Amid the world’s strictest lockdown, people who feed stray dogs are now deemed essential

Millions of India's street animals—including monkeys and cows—are going hungry, but some are venturing outside during the pandemic to feed them.

Saturday, May 9, 2020,
By Deepa Lakshmin
Indian social worker Oineetam Oza feeds stray dogs and monkeys biscuits near a Hindu temple in ...

Indian social worker Oineetam Oza feeds stray dogs and monkeys biscuits near a Hindu temple in Gauhati, India, on April 23, 2020.

Photograph by Anupam Nath, Associated Press

Another day, another 500 mouths for Sanjukta Lal to feed.

Each day, Lal prepares chicken and rice for scores of street dogs. Then she ventures out, during a nationwide stay-at-home order, to drop off the meals at various places around the southern Indian city of Puducherry.

Lal is one of the animal lovers looking after India’s 35 million free-roaming dogs, many of which can’t find food during the world's largest lockdown to stop the spread of COVID-19. With shops and restaurants shuttered from March 25 until at least May 18, the canines’ main source of sustenance—garbage scraps—is gone.

Anticipating this problem, the Animal Welfare Board of India issued a letter two days before restrictions went into effect, declared feeding “companion and stray animals is an essential service.” The letter encouraged cities to allow people to feed street animals during the lockdown because without that aid, large numbers of animals would “suffer and die.”

A number of other cities, including Delhi and Jaipur, are issuing "feeder passes" that permit people to leave their houses to care for street animals—such as dogs, cows, birds, and monkeys—mostly using their own money.

Lal, a volunteer at Bark India Charitable Trust, sometimes stays out until 1 a.m. feeding dogs. Activists like her are doing everything they can, but it’s not enough, she says in a phone interview. “There are dogs who go hungry for about seven days. Then they get one meal, maybe, on the eighth day.”

In Puducherry, formerly Pondicherry, most of the city’s 240,000 residents are staying home. The dogs Lal sees are “more relaxed” and “sprawled all over the streets,” she says—because for once, there are no cars honking at them to move.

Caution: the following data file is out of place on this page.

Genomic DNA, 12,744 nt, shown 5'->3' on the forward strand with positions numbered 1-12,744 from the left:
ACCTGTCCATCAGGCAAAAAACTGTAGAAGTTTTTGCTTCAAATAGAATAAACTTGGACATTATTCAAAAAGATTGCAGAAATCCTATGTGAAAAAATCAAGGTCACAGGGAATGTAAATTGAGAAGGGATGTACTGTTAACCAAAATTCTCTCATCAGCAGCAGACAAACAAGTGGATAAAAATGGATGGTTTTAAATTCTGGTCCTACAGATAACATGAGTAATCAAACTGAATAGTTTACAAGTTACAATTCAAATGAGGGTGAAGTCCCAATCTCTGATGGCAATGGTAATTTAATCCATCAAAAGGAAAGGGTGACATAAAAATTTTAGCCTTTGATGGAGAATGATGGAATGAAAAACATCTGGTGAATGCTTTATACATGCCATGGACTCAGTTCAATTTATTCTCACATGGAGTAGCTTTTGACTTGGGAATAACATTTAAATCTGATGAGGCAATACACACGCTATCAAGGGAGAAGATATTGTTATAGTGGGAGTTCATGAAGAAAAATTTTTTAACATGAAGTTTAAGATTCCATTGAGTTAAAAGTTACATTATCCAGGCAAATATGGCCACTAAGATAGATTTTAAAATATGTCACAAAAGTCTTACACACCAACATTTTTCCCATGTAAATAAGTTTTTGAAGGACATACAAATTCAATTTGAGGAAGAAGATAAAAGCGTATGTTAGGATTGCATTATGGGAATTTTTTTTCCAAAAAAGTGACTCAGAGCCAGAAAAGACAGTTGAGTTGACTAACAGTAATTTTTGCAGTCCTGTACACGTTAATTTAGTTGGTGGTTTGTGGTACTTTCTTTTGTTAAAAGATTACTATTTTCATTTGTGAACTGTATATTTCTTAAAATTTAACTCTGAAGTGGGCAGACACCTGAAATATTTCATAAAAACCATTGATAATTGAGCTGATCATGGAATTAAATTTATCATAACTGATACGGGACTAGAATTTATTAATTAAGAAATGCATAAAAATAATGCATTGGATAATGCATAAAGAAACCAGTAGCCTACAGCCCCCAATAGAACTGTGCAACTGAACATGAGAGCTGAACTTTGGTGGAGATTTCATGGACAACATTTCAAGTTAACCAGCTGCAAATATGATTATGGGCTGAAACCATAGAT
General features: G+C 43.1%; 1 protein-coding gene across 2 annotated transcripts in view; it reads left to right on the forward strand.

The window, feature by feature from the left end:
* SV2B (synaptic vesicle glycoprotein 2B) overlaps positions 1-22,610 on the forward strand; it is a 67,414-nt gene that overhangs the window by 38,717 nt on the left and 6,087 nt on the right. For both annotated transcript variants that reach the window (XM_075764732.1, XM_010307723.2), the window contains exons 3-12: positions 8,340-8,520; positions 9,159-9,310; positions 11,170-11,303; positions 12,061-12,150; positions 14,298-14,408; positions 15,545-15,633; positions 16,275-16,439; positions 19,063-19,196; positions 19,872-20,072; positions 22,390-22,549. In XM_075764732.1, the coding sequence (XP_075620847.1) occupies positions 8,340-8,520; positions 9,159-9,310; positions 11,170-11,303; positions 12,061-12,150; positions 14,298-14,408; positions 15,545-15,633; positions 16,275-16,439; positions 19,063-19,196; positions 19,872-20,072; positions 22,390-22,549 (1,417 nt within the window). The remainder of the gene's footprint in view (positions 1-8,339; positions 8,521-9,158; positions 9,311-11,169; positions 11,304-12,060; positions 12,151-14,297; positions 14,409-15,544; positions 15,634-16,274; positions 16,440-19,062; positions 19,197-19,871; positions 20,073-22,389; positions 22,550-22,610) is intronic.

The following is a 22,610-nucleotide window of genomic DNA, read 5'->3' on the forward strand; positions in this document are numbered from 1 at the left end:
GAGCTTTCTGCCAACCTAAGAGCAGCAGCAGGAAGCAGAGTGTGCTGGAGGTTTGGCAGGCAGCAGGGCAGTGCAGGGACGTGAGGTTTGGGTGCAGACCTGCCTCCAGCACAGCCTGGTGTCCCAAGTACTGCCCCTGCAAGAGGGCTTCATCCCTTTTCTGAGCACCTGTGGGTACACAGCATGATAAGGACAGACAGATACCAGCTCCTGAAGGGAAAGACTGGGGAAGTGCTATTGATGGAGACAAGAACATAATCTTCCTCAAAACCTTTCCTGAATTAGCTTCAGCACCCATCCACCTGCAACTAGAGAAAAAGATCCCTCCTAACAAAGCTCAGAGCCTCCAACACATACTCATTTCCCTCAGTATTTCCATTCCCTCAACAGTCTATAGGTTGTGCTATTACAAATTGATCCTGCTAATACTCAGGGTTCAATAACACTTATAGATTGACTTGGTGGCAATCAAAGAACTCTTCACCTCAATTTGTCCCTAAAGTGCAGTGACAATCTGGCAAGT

Things aren’t as peaceful in the country’s north. Harshit Sharma has been putting out food for street dogs for a couple of years in Ghaziabad, a suburb of Delhi, India’s second-largest city with a population of over 11 million people. Sharma says that the dogs now are growing more territorial and aggressive. That’s particularly troubling because rabies-infected dogs can transmit it through bites—and India has the world’s greatest number of rabies cases, up to 20,000 annually.

Pandemic or no, feeding hungry stray animals is not universally accepted. In the city of Agra, renowned for the Taj Mahal, people have been harassed for feeding dogs at some apartments.

Vineeta Arora, owner of the Agra animal rescue shelter Casper’s Home, says one of her volunteers was “beaten up by a shopkeeper” for feeding dogs too close to a store that was open illegally during the lockdown. Though the government supports individuals caring for animals, those individuals’ fellow citizens may go by their own rules.

Left behind

The crisis comes just as street dogs—which often are “indies,” an affectionate term for native Indian breeds—have experienced a popularity boost, with more people adopting them as pets in recent years.

Now, due in part to unfounded fears that pets will spread COVID-19 to humans, dog abandonments are on the rise around the country. Pet shops and breeding facilities have shut down with animals left inside; the welfare board sent an urgent advisory imploring officials to evacuate such properties. While checking such neglected areas, Arora and her team found pups that had starved to death in a local market.

Animal rescue workers must also look out for dogs stuck in homes when their owners are quarantined or isolated elsewhere, Arora says. “There was a doctor who was infected by coronavirus,” she explains over the phone, “and his entire family was picked up and taken to a hospital without unlocking the Labrador which they had.”

Authorities rescued that dog after one day. In several similar cases, Arora has placed stranded pups in foster homes.

With 42,000 coronavirus cases confirmed in India, some owners are deserting pets “simply because they don’t feel like it’s safe to have a dog anymore,” Sharma says. “There are, of course, people who just want to get rid of their dogs, and [take] advantage of this corona excuse.”

Sudha Narayanan, founder of Charlie’s Animal Rescue Centre in Bengaluru, gets an average of five calls and two emails per day from people asking to give up their pet—a 30 percent increase over such inquiries before the pandemic.

Narayanan says she tries to talk people out of doing that—but when she hangs up, she has a “bad feeling” that her advice will be ignored.

In Agra, Arora also has counselled owners considering abandoning their pets—and since January, not a single dog has been adopted from her shelter.

Looking forward

Still, activists have found one bright spot. The coronavirus pandemic’s effect on street animals has increased the general public’s awareness of the animals' plight—a gain that animal advocates hope will persist long after the health crisis is over.

In Puducherry, Lal has observed more families leaving extra food outside their door for stray dogs.

And in the Delhi area, various citizens and organisations are so eager to contribute that they end up duplicating efforts.

“There’s a dog in my street and I went to feed him yesterday,” says Sharma. But in his suburb of Ghaziabad, a security guard reported “that the dog is actually not eating anything anymore …

Every person is coming and thinking the dog has nothing to eat, which is why they’re feeding him every two hours.”

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